What would be required to cause photons to orbit an object?
I just want to point out that the reason photons don't interact with the electromagnetic force is not because they are the carriers of that force but rather because they are themselves charge neutral.Well certainly electromagnetism can't interact with it because well... photons carry electromagnetism. Don't know about the strong or weak nuclear forces though.
George Jones has already given the answer, if only you'd realise it, in post #7.Seems like the gravity to hold a photon in orbit around a black hole should be known? Is it?
Right. Photons cannot hold elliptical orbits.Because a regular mass can change speed. If it moves closer to the other object, the gravitational force will increase but its speed will also increase, so it won't end up crashing into the massive body. Photons can't increase or decrease speed, so if a photon is not at the ideal radius, then it won't get into a circular orbit because the attraction to the massive body is increased at a radius smaller than the circular orbit radius.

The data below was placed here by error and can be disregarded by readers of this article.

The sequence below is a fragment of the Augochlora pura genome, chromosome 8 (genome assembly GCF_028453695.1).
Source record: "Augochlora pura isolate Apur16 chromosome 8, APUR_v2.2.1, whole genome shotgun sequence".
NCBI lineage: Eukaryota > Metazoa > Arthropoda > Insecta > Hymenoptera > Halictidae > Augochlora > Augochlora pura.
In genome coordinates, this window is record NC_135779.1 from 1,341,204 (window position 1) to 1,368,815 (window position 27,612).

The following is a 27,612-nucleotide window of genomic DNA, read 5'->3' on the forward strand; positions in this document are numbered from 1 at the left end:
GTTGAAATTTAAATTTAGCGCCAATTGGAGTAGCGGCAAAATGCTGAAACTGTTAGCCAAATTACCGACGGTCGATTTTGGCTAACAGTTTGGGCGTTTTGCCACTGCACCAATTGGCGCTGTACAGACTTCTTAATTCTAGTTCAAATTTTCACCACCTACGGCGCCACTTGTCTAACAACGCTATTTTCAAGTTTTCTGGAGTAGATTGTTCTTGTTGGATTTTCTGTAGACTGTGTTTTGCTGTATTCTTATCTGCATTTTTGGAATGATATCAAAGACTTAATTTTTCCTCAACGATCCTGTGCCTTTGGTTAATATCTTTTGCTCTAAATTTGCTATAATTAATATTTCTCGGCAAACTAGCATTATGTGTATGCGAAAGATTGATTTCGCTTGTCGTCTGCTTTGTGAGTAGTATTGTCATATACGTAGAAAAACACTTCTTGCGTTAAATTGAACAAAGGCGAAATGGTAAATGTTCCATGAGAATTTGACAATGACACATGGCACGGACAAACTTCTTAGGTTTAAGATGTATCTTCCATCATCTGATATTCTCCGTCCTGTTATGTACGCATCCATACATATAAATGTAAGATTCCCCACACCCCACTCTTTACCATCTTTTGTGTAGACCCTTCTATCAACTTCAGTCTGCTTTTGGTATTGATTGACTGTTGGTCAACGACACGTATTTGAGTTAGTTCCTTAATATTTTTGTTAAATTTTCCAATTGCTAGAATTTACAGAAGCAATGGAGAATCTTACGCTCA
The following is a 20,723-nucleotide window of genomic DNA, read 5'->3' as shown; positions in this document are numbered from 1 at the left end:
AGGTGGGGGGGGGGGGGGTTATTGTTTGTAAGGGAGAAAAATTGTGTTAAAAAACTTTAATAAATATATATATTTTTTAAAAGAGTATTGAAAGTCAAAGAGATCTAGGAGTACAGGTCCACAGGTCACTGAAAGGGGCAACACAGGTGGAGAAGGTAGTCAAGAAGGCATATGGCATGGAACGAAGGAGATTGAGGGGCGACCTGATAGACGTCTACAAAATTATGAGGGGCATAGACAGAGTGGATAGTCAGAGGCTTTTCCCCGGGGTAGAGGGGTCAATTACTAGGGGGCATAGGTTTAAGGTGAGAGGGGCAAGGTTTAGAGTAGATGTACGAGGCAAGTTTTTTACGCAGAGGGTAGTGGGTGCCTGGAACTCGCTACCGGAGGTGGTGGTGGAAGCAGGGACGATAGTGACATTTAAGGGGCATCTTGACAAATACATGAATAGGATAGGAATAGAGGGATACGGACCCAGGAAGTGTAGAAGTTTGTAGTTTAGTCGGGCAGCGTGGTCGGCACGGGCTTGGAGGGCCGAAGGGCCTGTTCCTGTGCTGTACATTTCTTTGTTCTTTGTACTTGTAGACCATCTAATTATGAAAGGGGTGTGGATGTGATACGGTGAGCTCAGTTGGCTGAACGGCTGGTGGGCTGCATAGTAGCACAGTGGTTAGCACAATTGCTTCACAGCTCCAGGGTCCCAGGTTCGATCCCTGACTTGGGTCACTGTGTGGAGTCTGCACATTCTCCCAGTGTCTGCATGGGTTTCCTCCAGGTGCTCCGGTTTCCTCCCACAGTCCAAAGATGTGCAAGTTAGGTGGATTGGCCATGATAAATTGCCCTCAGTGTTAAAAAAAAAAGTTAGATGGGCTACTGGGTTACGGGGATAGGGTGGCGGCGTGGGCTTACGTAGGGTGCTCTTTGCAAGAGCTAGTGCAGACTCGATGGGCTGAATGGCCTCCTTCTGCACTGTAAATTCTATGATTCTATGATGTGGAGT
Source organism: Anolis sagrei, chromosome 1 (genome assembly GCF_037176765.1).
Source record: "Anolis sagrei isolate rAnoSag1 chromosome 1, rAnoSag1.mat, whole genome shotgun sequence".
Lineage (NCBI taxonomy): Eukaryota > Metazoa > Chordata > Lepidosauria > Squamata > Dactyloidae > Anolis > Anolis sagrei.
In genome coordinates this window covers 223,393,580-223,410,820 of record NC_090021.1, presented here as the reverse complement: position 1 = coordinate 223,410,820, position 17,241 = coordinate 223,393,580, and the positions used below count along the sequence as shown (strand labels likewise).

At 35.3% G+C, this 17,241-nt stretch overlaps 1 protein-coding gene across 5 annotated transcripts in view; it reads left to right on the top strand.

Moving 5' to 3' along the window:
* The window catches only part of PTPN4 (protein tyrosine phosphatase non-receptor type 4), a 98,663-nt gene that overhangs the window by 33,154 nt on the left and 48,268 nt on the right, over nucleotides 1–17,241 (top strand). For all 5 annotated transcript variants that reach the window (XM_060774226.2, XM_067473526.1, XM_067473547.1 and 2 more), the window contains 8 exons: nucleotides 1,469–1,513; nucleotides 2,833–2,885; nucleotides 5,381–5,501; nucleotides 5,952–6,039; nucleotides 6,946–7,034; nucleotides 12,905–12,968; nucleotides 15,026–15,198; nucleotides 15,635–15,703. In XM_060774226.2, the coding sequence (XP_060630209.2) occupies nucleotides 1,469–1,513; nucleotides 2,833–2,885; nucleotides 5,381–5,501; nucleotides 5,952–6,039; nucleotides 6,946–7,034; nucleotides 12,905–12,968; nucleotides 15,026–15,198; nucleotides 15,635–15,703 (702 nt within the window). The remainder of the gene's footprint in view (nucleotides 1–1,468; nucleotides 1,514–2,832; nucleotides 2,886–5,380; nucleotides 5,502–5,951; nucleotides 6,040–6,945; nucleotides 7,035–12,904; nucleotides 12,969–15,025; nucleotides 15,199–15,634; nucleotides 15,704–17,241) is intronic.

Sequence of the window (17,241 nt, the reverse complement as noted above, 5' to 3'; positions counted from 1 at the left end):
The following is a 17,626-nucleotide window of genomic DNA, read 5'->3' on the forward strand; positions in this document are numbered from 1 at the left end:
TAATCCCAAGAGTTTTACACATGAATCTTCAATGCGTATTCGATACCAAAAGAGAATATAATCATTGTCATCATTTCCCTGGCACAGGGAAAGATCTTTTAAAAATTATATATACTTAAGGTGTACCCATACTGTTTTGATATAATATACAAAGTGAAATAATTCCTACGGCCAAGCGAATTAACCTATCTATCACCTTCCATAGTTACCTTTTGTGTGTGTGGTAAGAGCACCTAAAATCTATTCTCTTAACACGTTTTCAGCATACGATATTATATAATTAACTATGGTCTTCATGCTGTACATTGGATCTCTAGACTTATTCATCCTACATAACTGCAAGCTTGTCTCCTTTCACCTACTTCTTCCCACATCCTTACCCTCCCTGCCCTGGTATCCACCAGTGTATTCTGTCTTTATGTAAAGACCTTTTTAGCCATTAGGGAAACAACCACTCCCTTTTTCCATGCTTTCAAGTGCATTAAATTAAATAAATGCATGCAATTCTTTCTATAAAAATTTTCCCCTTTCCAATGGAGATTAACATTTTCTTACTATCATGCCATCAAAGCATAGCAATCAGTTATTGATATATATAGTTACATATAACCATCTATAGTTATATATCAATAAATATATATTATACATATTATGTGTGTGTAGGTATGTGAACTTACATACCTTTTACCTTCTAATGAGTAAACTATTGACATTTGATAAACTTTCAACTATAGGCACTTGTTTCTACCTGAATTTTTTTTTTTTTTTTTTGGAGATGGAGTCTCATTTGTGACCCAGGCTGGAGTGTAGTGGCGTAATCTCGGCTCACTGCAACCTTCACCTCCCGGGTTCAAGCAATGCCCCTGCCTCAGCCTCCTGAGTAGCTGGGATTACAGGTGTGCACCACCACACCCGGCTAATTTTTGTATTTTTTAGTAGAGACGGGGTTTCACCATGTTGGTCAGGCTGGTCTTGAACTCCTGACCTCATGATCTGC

For spherical black holes, there are unstable circular orbits of massive particles, as well as stable circular orbits.Why would a photon's orbit be any less stable than a regular mass orbiting a regular body?
I guess Jennifer is referring to the fact that neutron stars orbiting each other are observed to have orbits that are decaying due to the loss of energy radiated as gravity waves. While this effect is difficult to measure even for neutron stars, it presumably exists for all gravitationaly orbiting objects.As an aside, all orbits of objects of mass decay under GR
.I'm not sure what you mean.
I think that the principle of least time can only be applied when the space is more or less not curved.Anything that makes the path of least time in the form of a circle. I wonder if that's even possible since then it becomes essentially infinite length.